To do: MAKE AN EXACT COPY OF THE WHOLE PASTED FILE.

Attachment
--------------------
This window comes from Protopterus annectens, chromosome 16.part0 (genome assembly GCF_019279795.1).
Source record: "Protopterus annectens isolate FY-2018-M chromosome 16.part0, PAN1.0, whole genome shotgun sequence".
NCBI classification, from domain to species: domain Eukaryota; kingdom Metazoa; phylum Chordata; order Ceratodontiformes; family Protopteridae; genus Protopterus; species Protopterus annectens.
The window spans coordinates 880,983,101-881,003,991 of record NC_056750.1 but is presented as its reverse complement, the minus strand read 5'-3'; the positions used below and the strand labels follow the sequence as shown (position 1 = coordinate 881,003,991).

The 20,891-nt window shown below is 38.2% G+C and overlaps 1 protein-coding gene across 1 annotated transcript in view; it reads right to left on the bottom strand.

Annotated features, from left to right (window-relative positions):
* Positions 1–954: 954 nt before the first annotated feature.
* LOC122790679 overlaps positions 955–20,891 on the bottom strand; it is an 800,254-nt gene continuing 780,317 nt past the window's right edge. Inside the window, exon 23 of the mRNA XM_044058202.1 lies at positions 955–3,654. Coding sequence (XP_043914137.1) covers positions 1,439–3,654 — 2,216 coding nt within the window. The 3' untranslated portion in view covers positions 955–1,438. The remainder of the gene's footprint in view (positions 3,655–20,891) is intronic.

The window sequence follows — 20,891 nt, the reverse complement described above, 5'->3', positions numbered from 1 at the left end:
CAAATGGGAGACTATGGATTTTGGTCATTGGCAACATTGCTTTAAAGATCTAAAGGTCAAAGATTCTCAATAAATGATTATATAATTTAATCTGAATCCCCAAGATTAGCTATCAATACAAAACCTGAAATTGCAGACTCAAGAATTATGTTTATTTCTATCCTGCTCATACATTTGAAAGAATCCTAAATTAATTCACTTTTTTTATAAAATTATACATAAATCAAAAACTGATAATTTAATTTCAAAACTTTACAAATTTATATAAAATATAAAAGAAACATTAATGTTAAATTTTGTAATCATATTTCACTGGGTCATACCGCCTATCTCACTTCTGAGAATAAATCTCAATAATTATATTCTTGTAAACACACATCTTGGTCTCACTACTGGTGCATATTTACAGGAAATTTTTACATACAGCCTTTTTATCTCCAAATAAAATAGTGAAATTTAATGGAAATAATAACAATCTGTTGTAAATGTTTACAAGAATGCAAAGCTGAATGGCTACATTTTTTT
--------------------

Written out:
This window comes from Protopterus annectens, chromosome 16.part0 (genome assembly GCF_019279795.1).
Source record: "Protopterus annectens isolate FY-2018-M chromosome 16.part0, PAN1.0, whole genome shotgun sequence".
NCBI classification, from domain to species: domain Eukaryota; kingdom Metazoa; phylum Chordata; order Ceratodontiformes; family Protopteridae; genus Protopterus; species Protopterus annectens.
The window spans coordinates 880,983,101-881,003,991 of record NC_056750.1 but is presented as its reverse complement, the minus strand read 5'-3'; the positions used below and the strand labels follow the sequence as shown (position 1 = coordinate 881,003,991).

The 20,891-nt window shown below is 38.2% G+C and overlaps 1 protein-coding gene across 1 annotated transcript in view; it reads right to left on the bottom strand.

Annotated features, from left to right (window-relative positions):
* Positions 1–954: 954 nt before the first annotated feature.
* LOC122790679 overlaps positions 955–20,891 on the bottom strand; it is an 800,254-nt gene continuing 780,317 nt past the window's right edge. Inside the window, exon 23 of the mRNA XM_044058202.1 lies at positions 955–3,654. Coding sequence (XP_043914137.1) covers positions 1,439–3,654 — 2,216 coding nt within the window. The 3' untranslated portion in view covers positions 955–1,438. The remainder of the gene's footprint in view (positions 3,655–20,891) is intronic.

The window sequence follows — 20,891 nt, the reverse complement described above, 5'->3', positions numbered from 1 at the left end:
CAAATGGGAGACTATGGATTTTGGTCATTGGCAACATTGCTTTAAAGATCTAAAGGTCAAAGATTCTCAATAAATGATTATATAATTTAATCTGAATCCCCAAGATTAGCTATCAATACAAAACCTGAAATTGCAGACTCAAGAATTATGTTTATTTCTATCCTGCTCATACATTTGAAAGAATCCTAAATTAATTCACTTTTTTTATAAAATTATACATAAATCAAAAACTGATAATTTAATTTCAAAACTTTACAAATTTATATAAAATATAAAAGAAACATTAATGTTAAATTTTGTAATCATATTTCACTGGGTCATACCGCCTATCTCACTTCTGAGAATAAATCTCAATAATTATATTCTTGTAAACACACATCTTGGTCTCACTACTGGTGCATATTTACAGGAAATTTTTACATACAGCCTTTTTATCTCCAAATAAAATAGTGAAATTTAATGGAAATAATAACAATCTGTTGTAAATGTTTACAAGAATGCAAAGCTGAATGGCTACATTTTTTT